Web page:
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  1. Politics
3 March 2011

In this week’s New Statesman: the great property swindle

Jonathan Powell: Rumsfeld's dangerous arrogance | Laurie Penny on John Galliano | Natasha Walter: th

By George Eaton

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In this week’s New Statesman, Kevin Cahill explores why our houses are the smallest and most expensive in Europe. In a special investigation, he demolishes the myth that land is scarce and Britain, and reveals how landowners are paid to keep it off the market.

Elsewhere, Mehdi Hasan explains what Ed Miliband can learn from Ronald Reagan, David Blanchflower looks at the economics of natural disasters, Alice Miles asks if we should be obliged to rescue British “citizens” in Libya, and Alex Preston explains why Qatar has its sights on Britain’s banks.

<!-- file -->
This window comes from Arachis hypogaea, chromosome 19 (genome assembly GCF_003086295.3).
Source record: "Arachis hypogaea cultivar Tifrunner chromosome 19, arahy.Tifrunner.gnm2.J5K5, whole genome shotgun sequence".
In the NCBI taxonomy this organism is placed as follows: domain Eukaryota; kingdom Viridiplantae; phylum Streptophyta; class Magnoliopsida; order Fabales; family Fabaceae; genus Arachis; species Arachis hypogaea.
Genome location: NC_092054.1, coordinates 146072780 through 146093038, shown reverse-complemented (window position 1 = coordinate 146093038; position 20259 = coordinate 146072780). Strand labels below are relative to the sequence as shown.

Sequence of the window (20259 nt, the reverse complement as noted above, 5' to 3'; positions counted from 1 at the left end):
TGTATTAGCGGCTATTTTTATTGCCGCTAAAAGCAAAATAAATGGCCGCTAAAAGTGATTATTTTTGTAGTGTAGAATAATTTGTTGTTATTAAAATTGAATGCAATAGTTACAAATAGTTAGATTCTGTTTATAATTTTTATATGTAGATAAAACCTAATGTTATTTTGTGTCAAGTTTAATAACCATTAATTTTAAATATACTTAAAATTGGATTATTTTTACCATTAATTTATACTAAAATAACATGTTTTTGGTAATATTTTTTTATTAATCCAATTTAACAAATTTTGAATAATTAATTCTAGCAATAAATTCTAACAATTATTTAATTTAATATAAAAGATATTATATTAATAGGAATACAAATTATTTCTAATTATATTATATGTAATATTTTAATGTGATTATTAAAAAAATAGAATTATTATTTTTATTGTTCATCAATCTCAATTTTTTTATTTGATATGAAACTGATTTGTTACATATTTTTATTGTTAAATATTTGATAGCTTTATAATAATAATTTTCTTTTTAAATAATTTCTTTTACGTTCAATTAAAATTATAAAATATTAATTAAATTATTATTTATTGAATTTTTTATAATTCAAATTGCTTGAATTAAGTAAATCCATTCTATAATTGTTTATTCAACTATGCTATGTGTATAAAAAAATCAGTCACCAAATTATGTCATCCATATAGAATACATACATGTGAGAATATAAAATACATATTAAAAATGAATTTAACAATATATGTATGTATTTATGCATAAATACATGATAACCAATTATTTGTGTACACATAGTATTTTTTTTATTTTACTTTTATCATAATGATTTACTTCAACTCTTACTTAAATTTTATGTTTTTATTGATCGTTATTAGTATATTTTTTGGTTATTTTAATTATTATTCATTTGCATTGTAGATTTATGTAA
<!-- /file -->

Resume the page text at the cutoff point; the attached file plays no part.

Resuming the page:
Also this week, Slavoj Žižek says a binational state remains the simplest solution to the Israeli-Palestinian conflict, Sophie Elmhirst explores the fate of Bradley Manning, the 23-year-old accused of leaking US secrets to WikiLeaks, Tony Blair’s former chief of staff, Jonathan Powell, reviews Donald Rumsfeld’s “mean-spirited” memoir, and novelist Natasha Walter looks at the plight of women who seek refuge in Britain.

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All this, plus Rachel Cooke’s take on Jamie’s Dream School, Kevin Maguire’s Commons Confidential, and Laurie Penny on why the problem with racism and sexism in fashion goes far beyond John Galliano.